There are many other bugs that might infest mulberries as they are so tasty. Whilst 99% of bugs will be harmless if you eat them, a full-on bug infestation of your plants is bad news and you should take action to get rid of them.
Telltale signs your mulberry bush has a bug infestation
There is a good chance that If your mulberry bush has a bug infestation you won’t even notice it until it gets really bad.
You should definitely be inspecting your mulberry bush for bugs on a regular basis as the sooner you spot a bug infestation, the easier it will be to get rid of them.
When you are inspecting your mulberry bush you should pay special attention to the underside of leaves and the stem of your plant as this is where most of the tiny little bugs will live on your mulberry bush.
If you notice that your mulberry bush is starting to look droopy and generally unhealthy this could be a sign that your bush is suffering from a bug infestation.
Other signs that could mean a bug infestation would be if you notice any yellowing of the leaves, brown spots or any other sort of discoloration on the leaves of your plant.
If you notice what looks like spider webs starting to appear on your clan this could be a sign of a major infestation similarly if you notice large white areas or a large black areas on the stem or under the leaves this is probably hundreds or thousands of tiny little bugs they are so small they just look like a blob.
Bug control when growing mulberries
I always find that is better if you are able to prevent bugs from infesting your plants rather than using a pesticide to get rid of them when they have already invested your plants and done some damage.
Prevention is better than a cure as they say.
Here are some ideas you can use to stop a bug infestation before it happens and these can also be used to get rid of bugs as they are already infesting your plants…
- Garlic – It’s not only vampires that don’t like garlic, bugs also don’t like garlic. Stick a couple of cloves of garlic in the soil around your plant and this should help prevent bugs from eating your precious plants.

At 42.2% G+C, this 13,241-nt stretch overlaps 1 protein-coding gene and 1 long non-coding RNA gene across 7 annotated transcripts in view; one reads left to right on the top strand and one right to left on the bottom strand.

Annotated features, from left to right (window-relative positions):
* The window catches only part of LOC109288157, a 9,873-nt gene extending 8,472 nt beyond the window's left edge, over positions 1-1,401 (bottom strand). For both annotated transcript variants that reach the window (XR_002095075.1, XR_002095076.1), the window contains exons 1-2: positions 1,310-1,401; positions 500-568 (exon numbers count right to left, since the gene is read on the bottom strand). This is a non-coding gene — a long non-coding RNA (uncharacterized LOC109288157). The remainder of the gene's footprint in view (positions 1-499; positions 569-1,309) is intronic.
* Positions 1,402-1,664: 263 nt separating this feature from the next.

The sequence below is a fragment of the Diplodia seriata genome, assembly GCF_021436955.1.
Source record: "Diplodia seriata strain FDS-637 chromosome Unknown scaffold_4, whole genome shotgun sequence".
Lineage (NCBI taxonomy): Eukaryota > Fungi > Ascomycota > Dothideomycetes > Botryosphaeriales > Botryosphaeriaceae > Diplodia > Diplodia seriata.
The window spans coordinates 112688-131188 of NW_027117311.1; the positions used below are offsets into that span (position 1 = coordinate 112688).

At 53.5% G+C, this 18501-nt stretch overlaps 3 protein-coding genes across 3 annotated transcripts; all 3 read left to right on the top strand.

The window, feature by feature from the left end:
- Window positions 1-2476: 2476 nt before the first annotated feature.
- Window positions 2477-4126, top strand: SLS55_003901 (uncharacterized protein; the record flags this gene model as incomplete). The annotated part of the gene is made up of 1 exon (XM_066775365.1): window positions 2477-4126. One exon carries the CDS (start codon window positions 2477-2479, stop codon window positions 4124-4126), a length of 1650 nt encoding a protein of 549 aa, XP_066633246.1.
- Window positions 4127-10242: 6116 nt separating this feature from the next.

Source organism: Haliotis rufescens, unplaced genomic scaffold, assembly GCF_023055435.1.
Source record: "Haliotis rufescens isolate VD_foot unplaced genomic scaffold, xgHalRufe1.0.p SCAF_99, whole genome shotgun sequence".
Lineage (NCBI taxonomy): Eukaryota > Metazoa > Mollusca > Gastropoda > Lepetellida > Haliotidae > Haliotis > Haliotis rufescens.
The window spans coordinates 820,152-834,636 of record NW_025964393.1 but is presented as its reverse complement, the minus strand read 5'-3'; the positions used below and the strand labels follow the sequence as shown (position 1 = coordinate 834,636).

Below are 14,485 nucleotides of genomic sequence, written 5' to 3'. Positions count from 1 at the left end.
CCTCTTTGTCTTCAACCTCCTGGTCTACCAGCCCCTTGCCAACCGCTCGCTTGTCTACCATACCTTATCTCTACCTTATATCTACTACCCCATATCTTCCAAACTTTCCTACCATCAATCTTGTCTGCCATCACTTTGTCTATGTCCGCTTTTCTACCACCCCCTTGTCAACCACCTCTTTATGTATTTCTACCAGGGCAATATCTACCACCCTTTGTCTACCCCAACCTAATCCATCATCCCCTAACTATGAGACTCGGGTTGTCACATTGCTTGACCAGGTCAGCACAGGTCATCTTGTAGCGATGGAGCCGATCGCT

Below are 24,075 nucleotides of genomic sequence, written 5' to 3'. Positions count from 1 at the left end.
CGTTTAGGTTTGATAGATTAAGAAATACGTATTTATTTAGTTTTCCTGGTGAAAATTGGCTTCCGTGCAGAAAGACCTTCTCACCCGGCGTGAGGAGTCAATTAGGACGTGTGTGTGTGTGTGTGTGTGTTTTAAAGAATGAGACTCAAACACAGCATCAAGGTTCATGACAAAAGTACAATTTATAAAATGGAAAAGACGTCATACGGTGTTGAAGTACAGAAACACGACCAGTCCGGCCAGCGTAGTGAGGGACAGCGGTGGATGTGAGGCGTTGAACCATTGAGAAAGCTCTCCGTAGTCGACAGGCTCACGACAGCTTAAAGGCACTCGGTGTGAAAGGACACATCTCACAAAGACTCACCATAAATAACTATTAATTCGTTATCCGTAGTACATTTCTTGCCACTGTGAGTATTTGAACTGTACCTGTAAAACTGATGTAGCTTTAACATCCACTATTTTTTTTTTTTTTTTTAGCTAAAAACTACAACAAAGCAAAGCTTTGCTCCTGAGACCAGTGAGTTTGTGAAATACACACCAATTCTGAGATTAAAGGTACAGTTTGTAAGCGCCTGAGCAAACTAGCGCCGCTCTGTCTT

- Beer – I am not the only one who likes beer, slugs and snails also love it so if you are having a problem with slugs and snails leave a container with beer in it and they will be attracted into it.
- Water – Water is the easiest and most practical way to get rid of bugs for most people. What you want to do is spray your plants with water that is powerful enough to get bugs off your plants but at the same time not completely destroy your plans.
- Chilli Pepper – The best method is to mix up a solution from red pepper, dish soap, and water and spray it all over your plant generously to get rid of mites and other small insects. Black pepper, ginger or paprika will also work because they contain capsaicin.
Silkworms live on mulberries
You may find interesting to learn that silkworms will only eat Leaves from the Mulberry Tree.
The food that they prefer to eat is leaves from the white mulberry tree However if they are really hungry he will also eat leaves from the black mulberry tree, however, when you do this they will produce a coarser form of silk.
It takes over 6000 silkworms to make 1kg of silk and unfortunately the silkworms are normally gassed to death at the end so that the silk can be collected from the cocoon which is kind of cruel I think.
Silkworms originally come from China, Unfortunately, silkworms have been completely domesticated and there are none left in the wild they are all bred in captivity for the purpose of making silk.